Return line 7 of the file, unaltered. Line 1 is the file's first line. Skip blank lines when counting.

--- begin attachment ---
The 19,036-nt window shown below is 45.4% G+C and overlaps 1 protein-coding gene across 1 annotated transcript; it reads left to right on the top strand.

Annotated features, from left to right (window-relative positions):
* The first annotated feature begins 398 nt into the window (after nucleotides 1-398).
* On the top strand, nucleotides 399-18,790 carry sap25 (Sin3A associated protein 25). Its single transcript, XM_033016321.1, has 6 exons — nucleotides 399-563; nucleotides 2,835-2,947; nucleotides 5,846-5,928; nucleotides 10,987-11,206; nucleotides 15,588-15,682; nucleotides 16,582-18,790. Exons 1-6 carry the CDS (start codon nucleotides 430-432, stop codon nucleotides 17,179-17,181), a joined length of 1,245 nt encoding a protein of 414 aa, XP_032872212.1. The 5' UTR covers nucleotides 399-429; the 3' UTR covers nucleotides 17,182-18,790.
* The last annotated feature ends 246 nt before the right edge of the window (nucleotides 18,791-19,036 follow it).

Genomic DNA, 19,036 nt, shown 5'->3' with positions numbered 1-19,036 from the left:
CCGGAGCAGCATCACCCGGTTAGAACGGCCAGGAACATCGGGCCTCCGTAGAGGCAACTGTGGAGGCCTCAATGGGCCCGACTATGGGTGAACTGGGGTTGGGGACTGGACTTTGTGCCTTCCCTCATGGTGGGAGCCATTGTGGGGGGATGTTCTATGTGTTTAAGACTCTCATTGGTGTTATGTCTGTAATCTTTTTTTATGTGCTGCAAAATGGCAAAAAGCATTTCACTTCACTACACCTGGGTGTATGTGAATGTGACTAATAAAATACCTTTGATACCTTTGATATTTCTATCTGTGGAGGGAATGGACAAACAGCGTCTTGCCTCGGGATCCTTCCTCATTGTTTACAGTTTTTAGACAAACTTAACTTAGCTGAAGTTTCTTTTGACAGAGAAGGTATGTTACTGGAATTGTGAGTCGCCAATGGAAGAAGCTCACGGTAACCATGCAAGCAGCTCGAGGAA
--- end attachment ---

CCGGAGCAGCATCACCCGGTTAGAACGGCCAGGAACATCGGGCCTCCGTAGAGGCAACTGTGGAGGCCTCAATGGGCCCGACTATGGGTGAACTGGGGTTGGGGACTGGACTTTGTGCCTTCCCTCATGGTGGGAGCCATTGTGGGGGGATGTTCTATGTGTTTAAGACTCTCATTGGTGTTATGTCTGTAATCTTTTTTTATGTGCTGCAAAATGGCAAAAAGCATTTCACTTCACTACACCTGGGTGTATGTGAATGTGACTAATAAAATACCTTTGATACCTTTGATATTTCTATCTGTGGAGGGAATGGACAAACAGCGTCTTGCCTCGGGATCCTTCCTCATTGTTTACAGTTTTTAGACAAACTTAACTTAGCTGAAGTTTCTTTTGACAGAGAAGGTATGTTACTGGAATTGTGAGTCGCCAATGGAAGAAGCTCACGGTAACCATGCAAGCAGCTCGAGGAA